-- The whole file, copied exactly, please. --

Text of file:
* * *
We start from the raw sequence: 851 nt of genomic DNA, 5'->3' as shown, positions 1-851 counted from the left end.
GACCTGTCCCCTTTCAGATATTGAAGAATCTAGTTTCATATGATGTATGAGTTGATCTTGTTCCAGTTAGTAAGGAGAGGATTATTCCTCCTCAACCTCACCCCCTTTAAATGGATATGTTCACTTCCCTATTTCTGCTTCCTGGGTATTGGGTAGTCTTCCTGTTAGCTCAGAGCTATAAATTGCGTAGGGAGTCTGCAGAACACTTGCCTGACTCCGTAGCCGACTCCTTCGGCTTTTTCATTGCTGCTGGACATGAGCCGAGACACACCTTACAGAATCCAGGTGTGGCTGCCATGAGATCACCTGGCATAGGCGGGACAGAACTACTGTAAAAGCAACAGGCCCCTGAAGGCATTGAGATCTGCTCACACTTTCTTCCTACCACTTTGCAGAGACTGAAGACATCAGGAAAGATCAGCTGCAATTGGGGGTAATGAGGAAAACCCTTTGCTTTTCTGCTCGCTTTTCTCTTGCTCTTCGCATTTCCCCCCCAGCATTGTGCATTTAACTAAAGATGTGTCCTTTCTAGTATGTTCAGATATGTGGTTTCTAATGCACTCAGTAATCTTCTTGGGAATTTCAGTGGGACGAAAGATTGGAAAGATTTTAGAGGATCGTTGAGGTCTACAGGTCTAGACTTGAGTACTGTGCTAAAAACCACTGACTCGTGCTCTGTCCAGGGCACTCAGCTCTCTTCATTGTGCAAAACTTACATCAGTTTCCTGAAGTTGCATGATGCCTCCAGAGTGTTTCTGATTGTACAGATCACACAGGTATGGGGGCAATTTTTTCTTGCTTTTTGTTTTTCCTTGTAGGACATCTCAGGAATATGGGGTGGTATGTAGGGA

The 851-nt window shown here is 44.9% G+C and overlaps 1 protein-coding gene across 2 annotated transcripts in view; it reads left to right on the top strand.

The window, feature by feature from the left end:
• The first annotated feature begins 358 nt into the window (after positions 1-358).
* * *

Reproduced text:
We start from the raw sequence: 851 nt of genomic DNA, 5'->3' as shown, positions 1-851 counted from the left end.
GACCTGTCCCCTTTCAGATATTGAAGAATCTAGTTTCATATGATGTATGAGTTGATCTTGTTCCAGTTAGTAAGGAGAGGATTATTCCTCCTCAACCTCACCCCCTTTAAATGGATATGTTCACTTCCCTATTTCTGCTTCCTGGGTATTGGGTAGTCTTCCTGTTAGCTCAGAGCTATAAATTGCGTAGGGAGTCTGCAGAACACTTGCCTGACTCCGTAGCCGACTCCTTCGGCTTTTTCATTGCTGCTGGACATGAGCCGAGACACACCTTACAGAATCCAGGTGTGGCTGCCATGAGATCACCTGGCATAGGCGGGACAGAACTACTGTAAAAGCAACAGGCCCCTGAAGGCATTGAGATCTGCTCACACTTTCTTCCTACCACTTTGCAGAGACTGAAGACATCAGGAAAGATCAGCTGCAATTGGGGGTAATGAGGAAAACCCTTTGCTTTTCTGCTCGCTTTTCTCTTGCTCTTCGCATTTCCCCCCCAGCATTGTGCATTTAACTAAAGATGTGTCCTTTCTAGTATGTTCAGATATGTGGTTTCTAATGCACTCAGTAATCTTCTTGGGAATTTCAGTGGGACGAAAGATTGGAAAGATTTTAGAGGATCGTTGAGGTCTACAGGTCTAGACTTGAGTACTGTGCTAAAAACCACTGACTCGTGCTCTGTCCAGGGCACTCAGCTCTCTTCATTGTGCAAAACTTACATCAGTTTCCTGAAGTTGCATGATGCCTCCAGAGTGTTTCTGATTGTACAGATCACACAGGTATGGGGGCAATTTTTTCTTGCTTTTTGTTTTTCCTTGTAGGACATCTCAGGAATATGGGGTGGTATGTAGGGA

The 851-nt window shown here is 44.9% G+C and overlaps 1 protein-coding gene across 2 annotated transcripts in view; it reads left to right on the top strand.

The window, feature by feature from the left end:
• The first annotated feature begins 358 nt into the window (after positions 1-358).